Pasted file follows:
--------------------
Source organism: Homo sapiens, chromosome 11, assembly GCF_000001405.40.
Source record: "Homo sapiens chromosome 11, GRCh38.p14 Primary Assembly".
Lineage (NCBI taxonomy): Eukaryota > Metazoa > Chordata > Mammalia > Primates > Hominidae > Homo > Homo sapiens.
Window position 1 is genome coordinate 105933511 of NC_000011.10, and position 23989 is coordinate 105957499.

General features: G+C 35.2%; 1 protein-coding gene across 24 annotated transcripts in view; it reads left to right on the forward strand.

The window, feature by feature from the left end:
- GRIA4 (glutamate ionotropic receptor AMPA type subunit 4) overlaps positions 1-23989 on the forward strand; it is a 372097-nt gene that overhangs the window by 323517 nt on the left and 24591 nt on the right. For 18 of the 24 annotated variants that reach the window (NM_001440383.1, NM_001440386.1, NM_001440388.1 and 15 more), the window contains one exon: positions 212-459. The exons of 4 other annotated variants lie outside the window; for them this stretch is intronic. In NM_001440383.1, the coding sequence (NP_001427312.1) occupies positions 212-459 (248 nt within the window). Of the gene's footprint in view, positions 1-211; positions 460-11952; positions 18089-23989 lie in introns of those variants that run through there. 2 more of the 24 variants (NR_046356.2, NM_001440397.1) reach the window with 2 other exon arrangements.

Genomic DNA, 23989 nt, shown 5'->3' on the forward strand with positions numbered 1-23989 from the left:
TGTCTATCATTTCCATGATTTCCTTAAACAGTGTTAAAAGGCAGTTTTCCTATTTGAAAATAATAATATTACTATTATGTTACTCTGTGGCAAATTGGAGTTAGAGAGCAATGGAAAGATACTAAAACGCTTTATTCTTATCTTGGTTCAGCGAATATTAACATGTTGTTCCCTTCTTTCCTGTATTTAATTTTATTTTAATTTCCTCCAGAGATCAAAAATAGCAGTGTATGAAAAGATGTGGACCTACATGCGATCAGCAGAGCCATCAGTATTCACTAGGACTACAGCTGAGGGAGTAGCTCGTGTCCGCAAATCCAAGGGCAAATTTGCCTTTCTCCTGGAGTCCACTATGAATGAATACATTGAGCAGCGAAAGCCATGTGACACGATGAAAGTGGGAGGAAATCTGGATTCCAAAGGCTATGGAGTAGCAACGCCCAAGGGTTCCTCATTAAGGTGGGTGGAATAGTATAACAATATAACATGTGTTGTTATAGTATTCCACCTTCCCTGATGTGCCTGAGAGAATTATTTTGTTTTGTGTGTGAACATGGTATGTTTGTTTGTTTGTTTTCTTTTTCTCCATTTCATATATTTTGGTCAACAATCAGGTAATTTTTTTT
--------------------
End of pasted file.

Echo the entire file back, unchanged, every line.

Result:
Source organism: Homo sapiens, chromosome 11, assembly GCF_000001405.40.
Source record: "Homo sapiens chromosome 11, GRCh38.p14 Primary Assembly".
Lineage (NCBI taxonomy): Eukaryota > Metazoa > Chordata > Mammalia > Primates > Hominidae > Homo > Homo sapiens.
Window position 1 is genome coordinate 105933511 of NC_000011.10, and position 23989 is coordinate 105957499.

General features: G+C 35.2%; 1 protein-coding gene across 24 annotated transcripts in view; it reads left to right on the forward strand.

The window, feature by feature from the left end:
- GRIA4 (glutamate ionotropic receptor AMPA type subunit 4) overlaps positions 1-23989 on the forward strand; it is a 372097-nt gene that overhangs the window by 323517 nt on the left and 24591 nt on the right. For 18 of the 24 annotated variants that reach the window (NM_001440383.1, NM_001440386.1, NM_001440388.1 and 15 more), the window contains one exon: positions 212-459. The exons of 4 other annotated variants lie outside the window; for them this stretch is intronic. In NM_001440383.1, the coding sequence (NP_001427312.1) occupies positions 212-459 (248 nt within the window). Of the gene's footprint in view, positions 1-211; positions 460-11952; positions 18089-23989 lie in introns of those variants that run through there. 2 more of the 24 variants (NR_046356.2, NM_001440397.1) reach the window with 2 other exon arrangements.

Genomic DNA, 23989 nt, shown 5'->3' on the forward strand with positions numbered 1-23989 from the left:
TGTCTATCATTTCCATGATTTCCTTAAACAGTGTTAAAAGGCAGTTTTCCTATTTGAAAATAATAATATTACTATTATGTTACTCTGTGGCAAATTGGAGTTAGAGAGCAATGGAAAGATACTAAAACGCTTTATTCTTATCTTGGTTCAGCGAATATTAACATGTTGTTCCCTTCTTTCCTGTATTTAATTTTATTTTAATTTCCTCCAGAGATCAAAAATAGCAGTGTATGAAAAGATGTGGACCTACATGCGATCAGCAGAGCCATCAGTATTCACTAGGACTACAGCTGAGGGAGTAGCTCGTGTCCGCAAATCCAAGGGCAAATTTGCCTTTCTCCTGGAGTCCACTATGAATGAATACATTGAGCAGCGAAAGCCATGTGACACGATGAAAGTGGGAGGAAATCTGGATTCCAAAGGCTATGGAGTAGCAACGCCCAAGGGTTCCTCATTAAGGTGGGTGGAATAGTATAACAATATAACATGTGTTGTTATAGTATTCCACCTTCCCTGATGTGCCTGAGAGAATTATTTTGTTTTGTGTGTGAACATGGTATGTTTGTTTGTTTGTTTTCTTTTTCTCCATTTCATATATTTTGGTCAACAATCAGGTAATTTTTTTT